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Iverson is the ultimate legacy of NBA legend Allen Iverson, who rose from a childhood of crushing poverty in Hampton, Virginia, to become an 11-time NBA All-Star and universally recognized ... See full summary »


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Iverson is the ultimate legacy of NBA legend Allen Iverson, who rose from a childhood of crushing poverty in Hampton, Virginia, to become an 11-time NBA All-Star and universally recognized icon of his sport. Off the court, his audacious rejection of conservative NBA convention and unapologetic embrace of hip hop culture sent shockwaves throughout the league and influenced an entire generation. Told largely in Iverson's own words, the film charts the career highs and lows of one of the most distinctive and accomplished figures the sport of basketball has ever seen. Written by Tribeca Film Festival

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Some Play the Game. He Changed It.


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27 April 2014 (USA)  »

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25 May 2015 | by See all my reviews

Allen Iverson was one of the most controversial players to ever step foot on an NBA floor. He changed the way players played the game on and off the court. He introduced the NBA to the baggy clothes and the sleeves of tattoos. But he also had one of the meanest crossovers and killer jump shots. He was not only an unbelievable basketball player but he turned into a cultural icon in the late 90's and early 2000's. I remember seeing the excessive coverage he received, good and bad.

Being in my early 20's now, Iverson was one of the many superstars I have grown up watching, along with Garnett, Kobe, and LeBron. So was very intrigued to see how this documentary would approach such a polarizing figure. And I came out pleased. It's not as focused as the recent Kobe Bryant documentary or as visceral as a 30 for 30 doc, but it was a solid biography to say the least. The film takes a big step by using interviews with comparisons to MLK or Malcom X, and I wouldn't say it proves he was anywhere near as impactful as they were, but Iverson was very famous nonetheless. His jerseys were consistently among the most highly purchased every year, no matter if he changed his team or not. But he had his off the court issues. Which included spending numerous months in jail in between high school and college as he was supposedly wrongfully convicted of a crime. It was here where I noticed the film took the approach of using interviews from a wide variety of sources instead of getting updated footage like most docs. It's not necessarily a bad thing, but it tends to not feel as fresh this way.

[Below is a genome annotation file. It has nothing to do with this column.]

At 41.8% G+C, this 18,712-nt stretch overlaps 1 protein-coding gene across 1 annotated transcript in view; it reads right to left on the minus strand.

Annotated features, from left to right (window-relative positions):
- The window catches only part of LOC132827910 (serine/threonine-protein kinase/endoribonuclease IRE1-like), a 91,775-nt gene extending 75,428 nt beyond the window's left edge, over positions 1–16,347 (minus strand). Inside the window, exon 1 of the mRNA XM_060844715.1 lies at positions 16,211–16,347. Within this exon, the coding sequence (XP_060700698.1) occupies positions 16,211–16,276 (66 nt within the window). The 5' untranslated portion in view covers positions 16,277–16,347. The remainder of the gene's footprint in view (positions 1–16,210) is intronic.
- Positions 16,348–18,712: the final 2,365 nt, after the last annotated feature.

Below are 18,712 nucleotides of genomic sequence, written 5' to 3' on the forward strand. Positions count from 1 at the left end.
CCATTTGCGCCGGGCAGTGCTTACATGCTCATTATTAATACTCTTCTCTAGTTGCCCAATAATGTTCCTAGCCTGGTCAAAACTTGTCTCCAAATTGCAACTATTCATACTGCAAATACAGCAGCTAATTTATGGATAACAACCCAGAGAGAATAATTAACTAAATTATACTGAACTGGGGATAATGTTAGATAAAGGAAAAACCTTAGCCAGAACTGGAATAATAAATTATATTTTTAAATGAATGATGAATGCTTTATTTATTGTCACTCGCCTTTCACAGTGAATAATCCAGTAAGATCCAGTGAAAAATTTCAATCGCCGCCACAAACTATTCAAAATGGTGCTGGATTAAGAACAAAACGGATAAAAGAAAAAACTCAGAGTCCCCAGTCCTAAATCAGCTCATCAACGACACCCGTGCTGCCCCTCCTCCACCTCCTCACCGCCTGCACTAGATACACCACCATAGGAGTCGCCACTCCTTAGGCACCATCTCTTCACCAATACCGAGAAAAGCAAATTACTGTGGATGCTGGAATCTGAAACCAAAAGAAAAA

Once he made it to the NBA, he took the league by storm. With accolades as good as anybody. The film focused on how much he didn't fit in though, it was almost like the business and atmosphere of the NBA was never made for someone like Iverson. He was as gifted as any point guard to ever enter the league, but there were times he just didn't care all that much. I loved the way one interviewee described it "He had good intentions, but he just didn't take it seriously". And that's unfortunate, because like Larry Brown said, he could have been the most popular player in league history. Lastly, I really liked that the film addressed the infamous 'Practice' interview and just how misunderstood that whole thing was. Throughout the documentary you see a different side to Allen and various details about the things you already knew. Now sure, the film gets uneven at times. With a film that goes through his life in order, it seems hard to do, but the focus shifts several times. And I would have liked to have seen new and updated interviews. There's virtually no new footage for the actual film.

+Sets things straight

+Legit biography

+Shows his cultural icon status

-Uneven at times

-No new footage


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